- Ground News: https://ground.news/lex.
- NetSuite: http://netsuite.com/lex to get free product tour.
- Four Sigmatic: https://foursigmatic.com/lex and use code LexPod to get up to 60% off.
- Magic Spoon: https://magicspoon.com/lex and use code LEX to get $5 off.
- BetterHelp: https://betterhelp.com/lex to get 10% off.

EPISODE LINKS:
Daniel’s Website: https://civilizationemerging.com/
The Consilience Project: https://consilienceproject.org/

Continue reading “Daniel Schmachtenberger: Steering Civilization Away from Self-Destruction | Lex Fridman Podcast #191” »

Jul 13, 2021

When Neurogenesis Encounters Aging and Disease

Posted by in categories: biotech/medical, life extension, neuroscience

Circa 2010


In this review, we consider the evidence that a reduction in neurogenesis underlies aging-related cognitive deficits, and impairments in disorders such as Alzheimer’s disease (AD). The molecular and cellular alterations associated with impaired neurogenesis in the aging brain are discussed. Dysfunction of presenilin-1, misprocessing of amyloid precursor protein and toxic effects of hyperphosphorylated tau and β-amyloid likely contribute to impaired neurogenesis in AD. Since factors such as exercise, enrichment and dietary energy restriction enhance neurogenesis, and protect against age-related cognitive decline and AD, knowledge of the underlying neurogenic signaling pathways could lead to novel therapeutic strategies for preserving brain function. In addition, manipulation of endogenous neural stem cells and stem cell transplantation, as stand-alone or adjunct treatments, seem promising.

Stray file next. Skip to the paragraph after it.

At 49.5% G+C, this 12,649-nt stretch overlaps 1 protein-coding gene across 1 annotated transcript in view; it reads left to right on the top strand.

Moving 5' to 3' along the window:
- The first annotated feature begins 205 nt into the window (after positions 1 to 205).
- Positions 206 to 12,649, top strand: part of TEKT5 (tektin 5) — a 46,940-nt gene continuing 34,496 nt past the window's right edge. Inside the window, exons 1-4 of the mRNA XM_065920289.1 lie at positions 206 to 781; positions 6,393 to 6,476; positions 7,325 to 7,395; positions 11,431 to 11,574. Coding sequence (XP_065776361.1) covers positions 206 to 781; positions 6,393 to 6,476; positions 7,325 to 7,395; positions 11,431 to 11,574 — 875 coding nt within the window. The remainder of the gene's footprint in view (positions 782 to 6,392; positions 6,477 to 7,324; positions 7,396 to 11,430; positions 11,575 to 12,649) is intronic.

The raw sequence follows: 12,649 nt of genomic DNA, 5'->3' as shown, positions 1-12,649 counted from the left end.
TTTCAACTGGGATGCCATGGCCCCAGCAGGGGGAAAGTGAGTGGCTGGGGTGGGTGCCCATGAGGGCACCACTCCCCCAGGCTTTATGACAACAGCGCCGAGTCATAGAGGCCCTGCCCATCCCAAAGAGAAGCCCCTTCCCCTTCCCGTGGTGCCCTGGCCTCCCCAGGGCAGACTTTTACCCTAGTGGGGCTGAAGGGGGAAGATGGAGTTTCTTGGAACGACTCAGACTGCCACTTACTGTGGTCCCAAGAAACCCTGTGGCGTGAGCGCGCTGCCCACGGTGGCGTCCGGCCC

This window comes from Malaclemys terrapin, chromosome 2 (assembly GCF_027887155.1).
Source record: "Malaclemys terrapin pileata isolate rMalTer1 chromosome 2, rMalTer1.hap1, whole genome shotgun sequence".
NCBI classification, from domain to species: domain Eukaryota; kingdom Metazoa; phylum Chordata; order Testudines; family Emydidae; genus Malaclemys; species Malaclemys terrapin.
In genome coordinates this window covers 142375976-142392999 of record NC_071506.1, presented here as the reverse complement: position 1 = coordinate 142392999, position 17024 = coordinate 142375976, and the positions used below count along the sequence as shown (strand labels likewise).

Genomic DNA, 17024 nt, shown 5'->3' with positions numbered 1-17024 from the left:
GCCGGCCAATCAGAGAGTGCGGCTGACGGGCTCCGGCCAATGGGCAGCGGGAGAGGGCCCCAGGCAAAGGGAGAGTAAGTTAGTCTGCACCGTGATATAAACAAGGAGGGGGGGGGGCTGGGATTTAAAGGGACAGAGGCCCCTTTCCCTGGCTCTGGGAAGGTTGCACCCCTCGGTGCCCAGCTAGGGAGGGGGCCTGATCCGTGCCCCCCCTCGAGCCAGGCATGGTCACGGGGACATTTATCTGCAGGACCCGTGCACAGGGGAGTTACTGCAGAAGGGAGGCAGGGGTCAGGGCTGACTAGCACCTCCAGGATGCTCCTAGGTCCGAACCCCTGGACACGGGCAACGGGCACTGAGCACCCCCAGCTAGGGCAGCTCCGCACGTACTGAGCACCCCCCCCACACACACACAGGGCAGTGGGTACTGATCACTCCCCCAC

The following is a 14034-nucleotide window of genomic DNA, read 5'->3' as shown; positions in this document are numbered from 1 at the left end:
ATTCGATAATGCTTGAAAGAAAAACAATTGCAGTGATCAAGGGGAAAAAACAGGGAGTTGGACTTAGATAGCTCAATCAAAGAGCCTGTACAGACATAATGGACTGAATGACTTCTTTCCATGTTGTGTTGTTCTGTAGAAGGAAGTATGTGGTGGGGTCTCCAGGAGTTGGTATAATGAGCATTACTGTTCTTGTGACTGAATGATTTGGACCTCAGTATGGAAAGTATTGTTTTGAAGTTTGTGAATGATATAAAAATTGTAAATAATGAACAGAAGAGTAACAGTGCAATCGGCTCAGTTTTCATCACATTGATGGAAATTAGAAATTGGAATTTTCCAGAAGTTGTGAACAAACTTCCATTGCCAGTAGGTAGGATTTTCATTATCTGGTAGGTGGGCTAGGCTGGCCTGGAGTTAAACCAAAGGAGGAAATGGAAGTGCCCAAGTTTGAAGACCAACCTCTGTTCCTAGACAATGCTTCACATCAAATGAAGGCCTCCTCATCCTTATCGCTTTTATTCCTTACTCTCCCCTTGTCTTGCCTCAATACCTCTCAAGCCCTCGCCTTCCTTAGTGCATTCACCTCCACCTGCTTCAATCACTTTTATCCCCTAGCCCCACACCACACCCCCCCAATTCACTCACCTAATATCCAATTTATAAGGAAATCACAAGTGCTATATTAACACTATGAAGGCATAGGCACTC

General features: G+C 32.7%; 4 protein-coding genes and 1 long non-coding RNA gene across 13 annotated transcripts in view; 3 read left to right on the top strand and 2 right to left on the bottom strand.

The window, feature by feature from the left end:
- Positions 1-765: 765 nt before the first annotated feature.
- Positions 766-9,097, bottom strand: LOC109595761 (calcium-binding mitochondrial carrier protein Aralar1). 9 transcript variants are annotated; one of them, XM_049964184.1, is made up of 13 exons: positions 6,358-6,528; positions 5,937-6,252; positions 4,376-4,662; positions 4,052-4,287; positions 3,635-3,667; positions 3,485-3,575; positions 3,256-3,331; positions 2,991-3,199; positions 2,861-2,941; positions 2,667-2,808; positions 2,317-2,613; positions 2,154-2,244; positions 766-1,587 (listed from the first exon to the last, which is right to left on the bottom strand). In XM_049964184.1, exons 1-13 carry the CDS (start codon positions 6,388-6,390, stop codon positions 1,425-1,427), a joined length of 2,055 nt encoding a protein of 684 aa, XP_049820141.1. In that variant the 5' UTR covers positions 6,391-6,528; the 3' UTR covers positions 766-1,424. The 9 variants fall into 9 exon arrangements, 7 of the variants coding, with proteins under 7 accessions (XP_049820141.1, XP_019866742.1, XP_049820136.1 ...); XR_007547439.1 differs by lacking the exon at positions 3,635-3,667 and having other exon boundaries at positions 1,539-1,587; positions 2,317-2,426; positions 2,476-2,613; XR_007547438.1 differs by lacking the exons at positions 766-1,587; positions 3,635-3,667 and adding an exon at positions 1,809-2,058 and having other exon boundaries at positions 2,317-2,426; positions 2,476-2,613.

There is a progressive decline in the regenerative capacity of most organs with increasing age, resulting in functional decline and poor repair from injury and disease. Once thought to exist only in high turnover tissues, such as the intestinal lining or bone marrow, it now appears that most tissues harbor stem cells that contribute to tissue integrity throughout life. In many cases, stem cell numbers decrease with age, suggesting stem cell aging may be of fundamental importance to the biology of aging (for review, see Ref. [1]). Therefore, understanding the regulation of stem cell maintenance and/or activation is of considerable relevance to understanding the age-related decline in maintaining tissue integrity, function, and regenerative response.

Continue reading “When Neurogenesis Encounters Aging and Disease” »

Jul 12, 2021

Brain fog and rheumatoid arthritis: What is the link?

Posted by in categories: biotech/medical, neuroscience